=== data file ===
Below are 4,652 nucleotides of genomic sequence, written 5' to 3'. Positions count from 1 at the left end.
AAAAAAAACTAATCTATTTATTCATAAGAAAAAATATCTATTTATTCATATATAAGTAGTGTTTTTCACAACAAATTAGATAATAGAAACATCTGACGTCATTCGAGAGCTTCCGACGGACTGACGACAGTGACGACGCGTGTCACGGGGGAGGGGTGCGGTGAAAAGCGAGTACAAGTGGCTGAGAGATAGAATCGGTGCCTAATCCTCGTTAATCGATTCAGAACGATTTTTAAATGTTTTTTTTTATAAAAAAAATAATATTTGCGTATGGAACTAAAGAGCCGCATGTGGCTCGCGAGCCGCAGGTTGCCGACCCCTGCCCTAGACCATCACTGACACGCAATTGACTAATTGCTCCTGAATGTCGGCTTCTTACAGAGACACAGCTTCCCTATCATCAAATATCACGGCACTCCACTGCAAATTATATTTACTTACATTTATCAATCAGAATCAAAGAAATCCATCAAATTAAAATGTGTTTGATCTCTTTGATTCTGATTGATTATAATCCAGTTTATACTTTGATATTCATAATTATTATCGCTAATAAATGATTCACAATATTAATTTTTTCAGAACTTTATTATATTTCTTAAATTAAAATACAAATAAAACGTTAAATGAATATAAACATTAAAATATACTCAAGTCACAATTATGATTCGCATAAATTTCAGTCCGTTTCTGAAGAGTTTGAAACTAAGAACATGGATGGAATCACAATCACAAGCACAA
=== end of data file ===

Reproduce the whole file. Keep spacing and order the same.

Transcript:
Below are 4,652 nucleotides of genomic sequence, written 5' to 3'. Positions count from 1 at the left end.
AAAAAAAACTAATCTATTTATTCATAAGAAAAAATATCTATTTATTCATATATAAGTAGTGTTTTTCACAACAAATTAGATAATAGAAACATCTGACGTCATTCGAGAGCTTCCGACGGACTGACGACAGTGACGACGCGTGTCACGGGGGAGGGGTGCGGTGAAAAGCGAGTACAAGTGGCTGAGAGATAGAATCGGTGCCTAATCCTCGTTAATCGATTCAGAACGATTTTTAAATGTTTTTTTTTATAAAAAAAATAATATTTGCGTATGGAACTAAAGAGCCGCATGTGGCTCGCGAGCCGCAGGTTGCCGACCCCTGCCCTAGACCATCACTGACACGCAATTGACTAATTGCTCCTGAATGTCGGCTTCTTACAGAGACACAGCTTCCCTATCATCAAATATCACGGCACTCCACTGCAAATTATATTTACTTACATTTATCAATCAGAATCAAAGAAATCCATCAAATTAAAATGTGTTTGATCTCTTTGATTCTGATTGATTATAATCCAGTTTATACTTTGATATTCATAATTATTATCGCTAATAAATGATTCACAATATTAATTTTTTCAGAACTTTATTATATTTCTTAAATTAAAATACAAATAAAACGTTAAATGAATATAAACATTAAAATATACTCAAGTCACAATTATGATTCGCATAAATTTCAGTCCGTTTCTGAAGAGTTTGAAACTAAGAACATGGATGGAATCACAATCACAAGCACAA